Carbon Offsets Cannot Be Our Primary Solution to Climate Change
As an international student, I take a 17,000 kilometer roundtrip to Penn twice a year, resulting in a few thousand kilograms of carbon dioxide emissions. Given that air travel is my only viable option, I could choose to “cancel out” the carbon impact of my flight by buying a small portion of a solar project, for example. While this kind of offsetting is a great way to raise individual consciousness about environmental impacts, it is not ideal when scaled to the level of massive corporations.
About 100 companies are responsible for 71% of global emissions. A major facet of these firms’ climate strategies is carbon offsetting which entails investing in a carbon mitigation project to counteract their carbon footprints. Unfortunately, carbon offsets do not incentivize behavioral change. Given our current climate crisis and the difficulty of accurately quantifying the effects of carbon offsets, we should be racing to remove carbon dioxide from the atmosphere instead of allowing these companies to release more emissions while relying on carbon offsets.
There are three main reasons why we should not bank of carbon offsets:
Difficult to Measure. The impact of carbon offsets is often difficult to measure and predict accurately. For example, the Lionshead fire in Oregon destroyed a forest that California had issued more than 2.6 million offset credits to the Confederated Tribes of Warm Springs to protect. While there are legal avenues to address these unintentional reversals, these scenarios reveal the riskiness of the functionality of carbon offsets.
Unsurprisingly, the European Commission published a 2017 study revealing that 85% of carbon offset projects under the UN’s Clean Development Mechanism failed to reduce emissions. These findings demonstrate the pressing need of oversight and regulation in this field.
Avoiding Local Problems. Several carbon offset projects fail to address moral implications of their impact to specific communities. 75% of offsets purchased within California’s cap-and-trade system have been for projects out-of-state, such as the aforementioned Warm Springs project. As a result, Californians do not directly benefit from emissions reductions—they inhale the same toxic air from locally polluting companies. These carbon offsets will not address the full damages of emissions until a portion of their payments are reinvested into the affected communities through environmental interventions such as local building retrofits or urban greening.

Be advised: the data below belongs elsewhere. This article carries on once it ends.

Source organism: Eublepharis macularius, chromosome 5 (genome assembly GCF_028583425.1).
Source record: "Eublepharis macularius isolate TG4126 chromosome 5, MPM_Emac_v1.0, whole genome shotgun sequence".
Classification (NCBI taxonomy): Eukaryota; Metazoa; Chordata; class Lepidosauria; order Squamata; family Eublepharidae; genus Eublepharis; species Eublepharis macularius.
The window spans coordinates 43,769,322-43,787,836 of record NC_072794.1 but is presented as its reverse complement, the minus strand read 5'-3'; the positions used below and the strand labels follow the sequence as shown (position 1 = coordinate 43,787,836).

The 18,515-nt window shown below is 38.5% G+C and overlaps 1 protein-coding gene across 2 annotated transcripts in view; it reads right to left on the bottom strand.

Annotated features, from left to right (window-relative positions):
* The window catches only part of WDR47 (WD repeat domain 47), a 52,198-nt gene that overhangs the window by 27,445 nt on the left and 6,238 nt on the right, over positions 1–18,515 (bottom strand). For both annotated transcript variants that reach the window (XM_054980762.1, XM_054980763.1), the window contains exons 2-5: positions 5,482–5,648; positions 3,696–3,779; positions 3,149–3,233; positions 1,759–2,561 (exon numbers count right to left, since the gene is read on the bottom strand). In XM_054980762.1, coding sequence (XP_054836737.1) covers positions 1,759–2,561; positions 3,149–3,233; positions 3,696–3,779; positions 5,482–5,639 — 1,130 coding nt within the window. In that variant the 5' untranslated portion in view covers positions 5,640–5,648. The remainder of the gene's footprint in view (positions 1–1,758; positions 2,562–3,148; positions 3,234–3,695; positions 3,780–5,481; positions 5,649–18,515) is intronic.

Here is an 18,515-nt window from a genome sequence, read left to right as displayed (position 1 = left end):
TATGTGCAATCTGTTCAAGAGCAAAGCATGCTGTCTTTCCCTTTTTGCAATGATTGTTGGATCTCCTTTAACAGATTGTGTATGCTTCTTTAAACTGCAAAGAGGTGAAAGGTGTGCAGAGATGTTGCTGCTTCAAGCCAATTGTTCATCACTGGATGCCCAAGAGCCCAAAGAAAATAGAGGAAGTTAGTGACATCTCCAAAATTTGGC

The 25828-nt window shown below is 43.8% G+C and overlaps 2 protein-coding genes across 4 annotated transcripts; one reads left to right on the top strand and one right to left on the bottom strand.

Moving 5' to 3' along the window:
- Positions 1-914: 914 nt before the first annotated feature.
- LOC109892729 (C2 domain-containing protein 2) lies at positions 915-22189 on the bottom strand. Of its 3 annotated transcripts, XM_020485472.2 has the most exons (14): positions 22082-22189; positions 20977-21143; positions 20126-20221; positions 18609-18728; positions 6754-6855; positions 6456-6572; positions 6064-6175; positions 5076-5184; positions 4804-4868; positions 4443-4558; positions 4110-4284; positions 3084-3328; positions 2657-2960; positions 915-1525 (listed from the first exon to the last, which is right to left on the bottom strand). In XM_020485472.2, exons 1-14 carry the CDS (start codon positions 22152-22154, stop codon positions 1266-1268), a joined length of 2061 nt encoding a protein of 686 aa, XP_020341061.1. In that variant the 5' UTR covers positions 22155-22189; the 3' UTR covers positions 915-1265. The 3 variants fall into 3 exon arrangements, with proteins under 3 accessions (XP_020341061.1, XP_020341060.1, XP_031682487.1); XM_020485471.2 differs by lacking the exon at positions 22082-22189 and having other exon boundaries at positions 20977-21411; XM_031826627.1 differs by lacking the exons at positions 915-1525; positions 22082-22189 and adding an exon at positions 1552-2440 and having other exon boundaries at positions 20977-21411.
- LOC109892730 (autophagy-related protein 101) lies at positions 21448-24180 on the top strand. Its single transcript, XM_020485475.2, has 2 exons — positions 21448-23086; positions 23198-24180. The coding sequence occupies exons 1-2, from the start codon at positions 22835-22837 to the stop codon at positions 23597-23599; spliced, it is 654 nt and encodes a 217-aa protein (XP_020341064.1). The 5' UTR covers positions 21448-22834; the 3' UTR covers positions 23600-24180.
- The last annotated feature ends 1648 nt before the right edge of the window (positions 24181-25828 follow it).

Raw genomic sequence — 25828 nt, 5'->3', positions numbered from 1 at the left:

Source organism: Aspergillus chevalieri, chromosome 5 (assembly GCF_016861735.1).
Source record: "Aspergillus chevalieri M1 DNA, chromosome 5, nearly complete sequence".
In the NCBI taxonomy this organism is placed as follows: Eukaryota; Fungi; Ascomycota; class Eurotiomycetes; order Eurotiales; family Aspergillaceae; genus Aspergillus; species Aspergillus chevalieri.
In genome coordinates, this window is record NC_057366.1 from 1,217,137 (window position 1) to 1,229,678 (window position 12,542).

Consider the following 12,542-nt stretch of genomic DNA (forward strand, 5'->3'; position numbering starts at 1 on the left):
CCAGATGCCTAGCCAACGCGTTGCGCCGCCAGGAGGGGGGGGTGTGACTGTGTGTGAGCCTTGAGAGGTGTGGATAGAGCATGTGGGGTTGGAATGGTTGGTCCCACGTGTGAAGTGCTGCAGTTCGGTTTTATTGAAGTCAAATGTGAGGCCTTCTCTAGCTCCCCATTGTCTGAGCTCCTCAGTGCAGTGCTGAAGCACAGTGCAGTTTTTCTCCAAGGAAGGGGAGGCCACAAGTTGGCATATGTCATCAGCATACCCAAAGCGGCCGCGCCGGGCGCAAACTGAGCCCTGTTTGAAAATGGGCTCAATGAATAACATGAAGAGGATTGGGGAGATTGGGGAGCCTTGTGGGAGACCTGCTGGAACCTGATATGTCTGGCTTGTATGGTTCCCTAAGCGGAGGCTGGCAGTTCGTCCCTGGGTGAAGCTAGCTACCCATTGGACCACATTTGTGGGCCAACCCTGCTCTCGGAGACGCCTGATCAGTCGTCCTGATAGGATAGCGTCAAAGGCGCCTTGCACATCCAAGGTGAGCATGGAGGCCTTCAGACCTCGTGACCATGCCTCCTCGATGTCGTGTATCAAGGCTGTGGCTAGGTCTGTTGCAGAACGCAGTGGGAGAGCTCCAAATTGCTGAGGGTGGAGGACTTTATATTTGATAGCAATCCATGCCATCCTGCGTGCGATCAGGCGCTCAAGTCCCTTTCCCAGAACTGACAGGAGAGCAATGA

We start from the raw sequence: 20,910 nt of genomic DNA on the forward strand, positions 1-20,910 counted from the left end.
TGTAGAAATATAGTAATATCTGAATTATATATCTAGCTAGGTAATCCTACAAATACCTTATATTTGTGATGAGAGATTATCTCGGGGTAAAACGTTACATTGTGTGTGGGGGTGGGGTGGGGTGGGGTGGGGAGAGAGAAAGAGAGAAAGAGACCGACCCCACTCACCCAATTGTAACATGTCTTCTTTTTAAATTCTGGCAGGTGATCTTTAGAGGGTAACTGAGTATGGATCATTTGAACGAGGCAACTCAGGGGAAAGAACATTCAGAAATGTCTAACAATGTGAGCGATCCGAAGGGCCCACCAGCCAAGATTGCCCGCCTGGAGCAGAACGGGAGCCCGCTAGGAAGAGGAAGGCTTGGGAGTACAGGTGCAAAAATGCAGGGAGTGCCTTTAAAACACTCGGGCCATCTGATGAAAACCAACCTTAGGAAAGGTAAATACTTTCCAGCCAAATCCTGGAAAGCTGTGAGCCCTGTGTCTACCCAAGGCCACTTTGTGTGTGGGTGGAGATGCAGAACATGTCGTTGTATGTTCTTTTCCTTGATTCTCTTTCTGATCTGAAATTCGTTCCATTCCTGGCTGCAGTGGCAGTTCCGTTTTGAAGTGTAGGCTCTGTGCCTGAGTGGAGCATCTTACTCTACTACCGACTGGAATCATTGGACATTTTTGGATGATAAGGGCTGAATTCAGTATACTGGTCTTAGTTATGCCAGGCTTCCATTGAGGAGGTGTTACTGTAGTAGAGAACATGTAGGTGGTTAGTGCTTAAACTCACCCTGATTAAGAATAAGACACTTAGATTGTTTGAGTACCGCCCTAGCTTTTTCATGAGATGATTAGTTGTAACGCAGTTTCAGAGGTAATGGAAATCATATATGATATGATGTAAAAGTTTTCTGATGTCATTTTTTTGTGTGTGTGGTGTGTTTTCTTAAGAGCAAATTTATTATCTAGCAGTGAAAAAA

Offsets can also be harmful to communities where the project is located. Studies show that carbon offset projects that protect the Amazon forest threaten to displace indigenous people. Moreover, these projects speed up the deforestation of areas of the Amazon that have not been protected by offsets.
Distorting Climate Action. Carbon offsets tend to give the public a distorted image of corporations’ climate actions. Carbon offset projects are immensely publicized by firms as marketing schemes to depict themselves as climate conscious. Unfortunately, not only do many firms fail to divulge the possible negative impacts of their carbon projects, some also turn around to spend even more on advertisements promoting fossil fuel industries and lobbying against climate policies.
For example, while British Petroleum was a major player in California’s cap-and-trade system, it also contributed $13 million to a campaign blocking a carbon tax in Washington state and spent over $50 million to control climate policies in 2018. Corporations’ two-faced approach to climate action is unacceptably misleading to society and deplorably harmful to our environment.
Carbon offsets, as they are currently being implemented, are like taking a painkiller for the broken arm that is climate change. As a concept, they have much potential to help meet climate goals, but the current market requires drastic reform to its level of regulation, oversight, and infrastructure to guarantee a true reduction in global emissions.
It is impossible for corporations to adequately limit climate change without fundamentally changing their behavior. Investing in climate mitigation projects should not be an opportunity to shift the moral responsibility of reducing emissions to others, nor a pass to engage in environmentally harmful actions. While carbon offsets may be an easy mechanism to take climate action, in the end, the most climate-friendly action is not emitting carbon.
This insight is a part of our Undergraduate Seminar Fellows’ Student Blog Series. Read work from other students and learn more about the Undergraduate Climate and Energy Seminar.